“You have never experienced Shakespeare until you have read him in the original Klingon.” At least that’s what Klingon chancellor Gorkon tells Spock in The Undiscovered Country, the last installment of the original Star Trek film series. Like self-serious English majors, Klingons quote the Earth-poet Shakespeare more than any other author—yes, sometimes even in their native tongue. Klingon warriors, however, aren’t the only faux-philosophe inhabitants of the Star Trek universe to use (and sometimes abuse) the Bard.
Trekkers have catalogued the franchise’s many allusions, plot borrowings, and recitations down to the minutest particle. What they may not know is that the Klingon’s mutant form was partly inspired by the humanoid Caliban from The Tempest. Costume designer Robert Fletcher (Harvard Class of ‘45) recounts the story in his recent memoir, A Trunk Full of Yak Hair or How the Klingons Got Their Look.
Fletcher took charge of the wardrobe department at Paramount after being hired by director Robert Wise to overhaul the costumes from the original series. At the urging of creator Gene Roddenberry, he also made over the Klingon race. Roddenberry envisioned them looking much like humans, as they had appeared on TV in the late 60s. Fletcher disagreed, convinced that audiences wanted to see an alien being. During their interview, Fletcher recalls reaching for his portfolio and pulling out sketches of the costume he had designed for Jack Palance as Caliban in a 1955 production of The Tempest at Stratford, Connecticut. Many of these drawings are now part of Fletcher’s papers in the Harvard Theatre Collection. With a little more digging, we turned up a memo from Roddenberry in which he insists on some resemblance to the television series Klingons.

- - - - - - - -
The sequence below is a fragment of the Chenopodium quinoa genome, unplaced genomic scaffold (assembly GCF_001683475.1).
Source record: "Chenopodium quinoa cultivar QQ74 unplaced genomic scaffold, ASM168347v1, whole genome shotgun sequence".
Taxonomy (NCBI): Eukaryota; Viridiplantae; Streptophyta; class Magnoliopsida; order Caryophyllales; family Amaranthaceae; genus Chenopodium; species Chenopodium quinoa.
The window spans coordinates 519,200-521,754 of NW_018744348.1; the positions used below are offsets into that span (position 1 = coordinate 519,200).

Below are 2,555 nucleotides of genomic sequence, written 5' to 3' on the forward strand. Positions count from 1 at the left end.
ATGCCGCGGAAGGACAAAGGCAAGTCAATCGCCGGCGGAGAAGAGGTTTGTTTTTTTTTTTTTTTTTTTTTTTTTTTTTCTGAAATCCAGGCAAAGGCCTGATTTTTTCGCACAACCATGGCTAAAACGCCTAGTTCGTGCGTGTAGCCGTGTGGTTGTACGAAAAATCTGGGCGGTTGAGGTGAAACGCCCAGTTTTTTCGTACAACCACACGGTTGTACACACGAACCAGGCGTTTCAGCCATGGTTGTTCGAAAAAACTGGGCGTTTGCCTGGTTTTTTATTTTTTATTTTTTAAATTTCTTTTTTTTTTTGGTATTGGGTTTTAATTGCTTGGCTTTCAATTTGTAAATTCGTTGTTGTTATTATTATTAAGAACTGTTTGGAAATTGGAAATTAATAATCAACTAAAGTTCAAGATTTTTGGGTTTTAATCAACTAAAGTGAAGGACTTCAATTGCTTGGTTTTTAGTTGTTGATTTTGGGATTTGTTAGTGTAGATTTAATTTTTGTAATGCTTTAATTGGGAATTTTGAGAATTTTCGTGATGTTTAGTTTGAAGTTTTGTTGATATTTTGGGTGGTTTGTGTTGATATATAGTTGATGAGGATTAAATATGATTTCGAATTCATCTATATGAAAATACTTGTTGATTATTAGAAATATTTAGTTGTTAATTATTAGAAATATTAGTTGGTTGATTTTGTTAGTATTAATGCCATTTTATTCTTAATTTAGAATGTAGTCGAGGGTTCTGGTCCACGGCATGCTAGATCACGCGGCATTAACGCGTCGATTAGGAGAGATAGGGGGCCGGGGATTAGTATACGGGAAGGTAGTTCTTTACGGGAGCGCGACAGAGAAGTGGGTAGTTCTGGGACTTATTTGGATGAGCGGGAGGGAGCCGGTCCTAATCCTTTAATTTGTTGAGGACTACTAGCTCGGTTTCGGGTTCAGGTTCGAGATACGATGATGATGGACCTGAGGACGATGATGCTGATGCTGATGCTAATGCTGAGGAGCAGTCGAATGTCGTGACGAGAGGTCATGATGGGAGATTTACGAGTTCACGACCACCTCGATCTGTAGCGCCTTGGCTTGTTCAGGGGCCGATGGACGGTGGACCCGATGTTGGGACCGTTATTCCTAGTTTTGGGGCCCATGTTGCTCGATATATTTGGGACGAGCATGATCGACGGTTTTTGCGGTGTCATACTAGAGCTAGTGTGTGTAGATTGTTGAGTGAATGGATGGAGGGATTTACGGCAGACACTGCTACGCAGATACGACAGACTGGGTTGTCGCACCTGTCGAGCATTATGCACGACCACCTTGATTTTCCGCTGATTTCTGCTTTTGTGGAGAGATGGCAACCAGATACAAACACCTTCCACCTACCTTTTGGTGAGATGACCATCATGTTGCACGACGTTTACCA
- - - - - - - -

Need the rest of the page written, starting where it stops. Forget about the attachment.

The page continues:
The two settled on a fierce, crustacean-like species, “a kind of hairy lobster” that Roddenberry conceded might have evolved from a spiny lizard. Klingons kept their human shape, bronze complexion, and beards, and Fletcher gave them their distinctive ridged forehead and feudal armor.
Fletcher, now age 93, is characteristically modest about his contributions to the first four Star Trek films. Still, it must have amused him when Christopher Plummer was cast as the Shakespeare-spouting Klingon, General Chang, in Star Trek VI. Fletcher had dressed Plummer as Julius Caesar in 1955 and again as Iago in a 1981 production of Othello at the American Shakespeare Theatre opposite James Earl Jones. (His costume design for Jones is on display in an exhibition on Shakespeare at Houghton through April 30th.)
To read more about Fletcher’s career and his archive, check out earlier posts to this blog: Yak Hair, Klingons, and Orson Welles and Outfitting the Enterprise.
Dale Stinchcomb, Curatorial Assistant for the Harvard Theatre Collection, contributed this post.